Charlie Wilson’s War
screenplay by Aaron Sorkin
starring Tom Hanks, Julia Roberts, Philip Seymour Hoffman
InstaRating: 5+ stars out of 5
It took less than five minutes for this film to remind me why I miss Aaron Sorkin on TV.
It’s no secret that I’m a Sorkin fan but I think it’s more than fanboyish enthusiasm to gush about the quality of this screenplay. And how often does screenplay writer rank second in the credits, before even the actors? This movie opens with a classic Sorkin scene, full of pop and banter and an exploration of how “things get done” that’s a mite unconventional. It doesn’t really let up.
Plot overview: Charlie Wilson (Hanks) is a hard-drinking womanizing liberal Congressman from Texas who finds himself increasingly concerned with the Soviet invasion of Afghanistan. At the urging of a wealthy conservative fundraiser (Roberts), he turns his attention to the ramshackle response of the US government and sets about getting things in order, primarily by relying upon the maverick CIA agent Gust Avrakotos (Hoffman). The movie basically follows Wilson’s political maneuvers to secure secret but massive funding for the Afghan resistance.
I can’t imagine a story more ripe for Sorkin’s brand of writing. There’s sex; there’s hard-hitting backroom politicking; there’s opportunity for high-level intellectual repartee between serious characters; and there’s some intrinsically funny stuff. The dialog is amazing and most of the characters sharply drawn. The scenes in Wilson’s Congressional office (which is almost a DC harem) are vintage Sorkin, frenetic and funny. I miss the political and organizational spectacle from The West Wing; it’s all here. There’s even a juicy potential scandal that could derail the Congressman and hence the whole war. Watching Sorkin orchestrate the backroom ballet that allows Wilson to keep his seat (and incidentally make Rudy Guiliani look like the thug he is).
As is often the case with the workplaces Sorkin chooses to depict, Charlie Wilson’s Washington office looks like it’d be a mighty fun place to work — and not just because the Congressman kept himself surrounded by beautiful women. It was the aggressive competence and clockwork synchronicity of the staffers that made these scenes a joy to watch — again, a thing he perfected on The West Wing. I kept half-expecting to hear the voice of the late great John Spencer calling out, “Maaargaret, let’s do this thing….”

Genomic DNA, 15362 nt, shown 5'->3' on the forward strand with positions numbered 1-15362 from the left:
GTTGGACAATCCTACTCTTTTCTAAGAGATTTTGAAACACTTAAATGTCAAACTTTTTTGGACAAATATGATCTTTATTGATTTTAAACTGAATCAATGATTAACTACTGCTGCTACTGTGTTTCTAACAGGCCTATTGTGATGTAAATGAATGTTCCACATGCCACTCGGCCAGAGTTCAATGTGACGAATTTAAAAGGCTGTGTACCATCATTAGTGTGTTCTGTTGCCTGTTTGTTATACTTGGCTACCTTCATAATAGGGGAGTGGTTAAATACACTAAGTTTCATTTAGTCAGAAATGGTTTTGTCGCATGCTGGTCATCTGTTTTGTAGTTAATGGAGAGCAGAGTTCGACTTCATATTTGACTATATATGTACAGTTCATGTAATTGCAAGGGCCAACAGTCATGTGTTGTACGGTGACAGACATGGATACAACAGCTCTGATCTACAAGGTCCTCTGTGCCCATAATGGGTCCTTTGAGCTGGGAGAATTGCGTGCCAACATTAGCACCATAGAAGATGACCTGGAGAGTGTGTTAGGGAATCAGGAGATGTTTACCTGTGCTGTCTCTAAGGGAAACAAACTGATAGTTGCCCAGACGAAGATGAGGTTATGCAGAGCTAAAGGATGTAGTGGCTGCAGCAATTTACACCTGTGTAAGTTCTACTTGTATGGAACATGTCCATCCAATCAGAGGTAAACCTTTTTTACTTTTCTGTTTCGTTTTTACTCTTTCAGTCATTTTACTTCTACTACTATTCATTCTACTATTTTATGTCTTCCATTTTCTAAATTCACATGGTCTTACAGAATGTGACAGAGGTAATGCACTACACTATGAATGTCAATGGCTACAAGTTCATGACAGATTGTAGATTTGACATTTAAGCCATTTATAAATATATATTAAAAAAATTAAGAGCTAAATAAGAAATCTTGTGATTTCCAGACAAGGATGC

Hanks is quite good as Wilson, mixing a believable laconic drawl with real steel underneath. I was less impressed with Roberts, though she is serviceable in her role as secret Washington kingmaker. Hoffman, though, completely steals the show as the wisecracking, no-nonsense sarcastic SOB who cuts through the crap and Gets Things Done. It’s Josh Lyman on steroids. 🙂
The story itself (which is nominally true) isn’t actually Sorkin’s but I can see why he was drawn to it. I don’t know much about the conflict except what one gleans growing up during it, but I think they give a tad too much credit to Wilson. From Sorkin’s screenplay, Charlie Wilson pretty much won the Cold War single-handedly, which overstates the case. Losing in Afghanistan certainly set back Soviet expansionism and helped expose the weaknesses in the system. But the cracks that brought down the Kremlin were more systemic and had roots much further back in history. On the other hand, at least it wasn’t the typical Reagan hagiography — in fact, the darling of the neoconservatives hardly rates a mention.
The movie also closes discordantly but it’s entirely appropriate: Once the war is won, American attention moves elsewhere and — despite Avrakotos’ prescient warnings and Wilson’s best efforts — we leave the country a mess and ripe for the fundamentalist takeover that eventually produces the Taliban, al Qeada, and 9/11. Sorkin is not above driving home a final lesson about American politics here and it’s well worth the telling. (Personally, I would have cut to black immediately after Avrakotos tells the long-delayed story of the Zen master, but hey, Sorkin’s got way more experience than me, so what do I know?)
This is a rollicking good movie that makes history entertaining and teaches a little about how things get done in the Real World. I recommend it heartily.